Very nice review in The Kitchener Record!
The Poisoned Pawn, by Peggy Blair (Penguin Canada, 318 pages, $22 softcover, $14.99 Kindle/Kobo). — Those who enjoy detective thrillers will want to add author Peggy Blair and her Inspector Ramirez to their list of favourites.
In her first novel, The Beggar’s Opera, the Ottawa writer introduced us to Inspector Ricardo Ramirez of the Cuban national police major crimes unit and to pathologist Dr. Hector Apiro. She then led the pair through a complicated murder investigation involving a Canadian couple vacationing in Havana.
The Poisoned Pawn picks up from the end of The Beggar’s Opera, but Blair is a skilled writer and someone who has not read the first book will never notice the missing background information. Those who have read it will experience some special treats, such as additional character developments. The cast of characters in both books is almost the same, including the Canadians.
Blair has a doctorate in law from the University of Ottawa, has worked as both a Crown prosecutor and defence lawyer and is a former member of the Canadian Human Rights Tribunal. At her website she credits the crime writer Ian Rankin of Scotland for helping her to get published.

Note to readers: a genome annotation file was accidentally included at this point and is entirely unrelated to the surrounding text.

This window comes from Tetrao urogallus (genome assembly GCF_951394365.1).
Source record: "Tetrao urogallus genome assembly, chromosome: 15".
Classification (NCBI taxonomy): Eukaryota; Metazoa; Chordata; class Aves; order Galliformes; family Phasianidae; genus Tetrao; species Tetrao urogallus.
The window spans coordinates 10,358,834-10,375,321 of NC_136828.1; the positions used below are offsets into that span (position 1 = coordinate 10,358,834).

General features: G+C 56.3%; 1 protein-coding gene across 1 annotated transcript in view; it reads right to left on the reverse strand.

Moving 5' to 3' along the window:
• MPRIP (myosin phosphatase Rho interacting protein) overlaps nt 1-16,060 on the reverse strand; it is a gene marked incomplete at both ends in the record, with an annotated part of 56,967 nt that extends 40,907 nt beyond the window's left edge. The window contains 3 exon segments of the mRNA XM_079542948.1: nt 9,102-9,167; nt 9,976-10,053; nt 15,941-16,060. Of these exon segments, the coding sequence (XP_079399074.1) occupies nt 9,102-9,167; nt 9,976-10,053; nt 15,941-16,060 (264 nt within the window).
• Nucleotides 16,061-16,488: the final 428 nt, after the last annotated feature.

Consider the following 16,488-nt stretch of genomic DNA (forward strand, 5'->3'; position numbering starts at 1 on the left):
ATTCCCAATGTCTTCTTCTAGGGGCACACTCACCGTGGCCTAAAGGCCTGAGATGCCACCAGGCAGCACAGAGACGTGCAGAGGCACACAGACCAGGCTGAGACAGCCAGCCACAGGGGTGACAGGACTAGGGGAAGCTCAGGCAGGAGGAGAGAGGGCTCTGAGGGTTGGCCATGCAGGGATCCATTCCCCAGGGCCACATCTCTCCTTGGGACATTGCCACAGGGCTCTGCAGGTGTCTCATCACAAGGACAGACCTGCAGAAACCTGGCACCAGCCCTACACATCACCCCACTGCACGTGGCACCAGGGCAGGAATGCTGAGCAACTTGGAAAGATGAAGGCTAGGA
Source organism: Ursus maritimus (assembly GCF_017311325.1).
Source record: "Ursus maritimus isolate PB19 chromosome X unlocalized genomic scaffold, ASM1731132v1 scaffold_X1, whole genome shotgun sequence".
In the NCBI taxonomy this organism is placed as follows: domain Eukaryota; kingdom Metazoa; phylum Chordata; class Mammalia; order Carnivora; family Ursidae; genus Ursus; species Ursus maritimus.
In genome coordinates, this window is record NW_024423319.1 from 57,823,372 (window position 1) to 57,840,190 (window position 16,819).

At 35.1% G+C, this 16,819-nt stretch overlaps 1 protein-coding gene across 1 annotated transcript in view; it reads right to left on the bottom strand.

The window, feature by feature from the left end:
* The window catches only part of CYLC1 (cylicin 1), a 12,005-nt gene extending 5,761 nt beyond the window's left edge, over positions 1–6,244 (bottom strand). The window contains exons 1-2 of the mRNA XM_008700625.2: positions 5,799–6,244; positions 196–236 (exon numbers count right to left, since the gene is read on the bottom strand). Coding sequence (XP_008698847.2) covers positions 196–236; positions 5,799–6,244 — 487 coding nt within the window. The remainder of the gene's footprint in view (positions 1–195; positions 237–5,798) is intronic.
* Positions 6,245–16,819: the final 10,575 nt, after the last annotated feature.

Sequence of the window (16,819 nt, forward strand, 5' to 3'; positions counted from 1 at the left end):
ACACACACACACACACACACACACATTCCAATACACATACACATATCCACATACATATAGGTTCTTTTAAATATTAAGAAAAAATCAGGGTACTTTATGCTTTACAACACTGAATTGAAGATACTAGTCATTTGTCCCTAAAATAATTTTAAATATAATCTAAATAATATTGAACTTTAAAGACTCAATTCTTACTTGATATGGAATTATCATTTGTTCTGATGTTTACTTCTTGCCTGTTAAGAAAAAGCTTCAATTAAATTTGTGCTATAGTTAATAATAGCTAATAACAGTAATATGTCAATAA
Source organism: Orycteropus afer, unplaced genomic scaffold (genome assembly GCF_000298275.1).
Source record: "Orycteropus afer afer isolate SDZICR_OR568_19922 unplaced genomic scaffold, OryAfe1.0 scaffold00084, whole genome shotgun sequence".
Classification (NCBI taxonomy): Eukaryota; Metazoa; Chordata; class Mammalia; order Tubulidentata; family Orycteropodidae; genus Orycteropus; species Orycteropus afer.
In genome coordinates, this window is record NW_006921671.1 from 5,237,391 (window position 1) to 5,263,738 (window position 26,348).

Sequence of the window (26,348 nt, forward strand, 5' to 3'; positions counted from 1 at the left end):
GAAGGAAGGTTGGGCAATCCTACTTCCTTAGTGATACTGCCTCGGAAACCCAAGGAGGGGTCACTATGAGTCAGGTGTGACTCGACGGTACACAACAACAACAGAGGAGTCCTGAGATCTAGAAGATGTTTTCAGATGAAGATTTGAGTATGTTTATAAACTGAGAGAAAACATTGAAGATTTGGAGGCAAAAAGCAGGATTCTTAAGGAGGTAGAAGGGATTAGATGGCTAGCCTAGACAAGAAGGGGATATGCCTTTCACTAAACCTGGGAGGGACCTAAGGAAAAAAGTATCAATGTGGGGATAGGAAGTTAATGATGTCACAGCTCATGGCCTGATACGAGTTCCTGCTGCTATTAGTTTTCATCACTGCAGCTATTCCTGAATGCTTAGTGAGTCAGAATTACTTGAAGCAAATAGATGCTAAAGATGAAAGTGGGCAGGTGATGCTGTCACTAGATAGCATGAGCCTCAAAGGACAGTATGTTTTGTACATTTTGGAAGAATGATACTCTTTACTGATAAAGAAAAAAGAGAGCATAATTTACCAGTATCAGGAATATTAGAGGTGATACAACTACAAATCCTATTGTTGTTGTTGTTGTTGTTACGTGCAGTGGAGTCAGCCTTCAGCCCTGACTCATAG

She has won plaudits for her accurate and imaginative descriptions of Havana and some of its interesting side streets and back alleys. Her books also reveal much about Cuban culture and its roots in African spirituality masked inside Roman Catholicism.
Ramirez, who is sometimes dispatched to Ottawa in his investigations, is not your typical detective; he is sometimes accompanied by the ghosts of murder victims who, though speechless, try to point him in the right direction.
Unfortunately for him, and fortunately for the reader, Ramirez doesn’t recognize these tips until after he solves a crime.
Having lived in Ottawa, I appreciate the accuracy and liveliness of her descriptions of that city when it’s in the grips of January snowstorms and minus 20-degree temperatures.
Blair’s plots are amazing, especially the surprises near the end. Just when it appears that everything has been solved, it turns out that there is more — much, much more — to maintain suspense.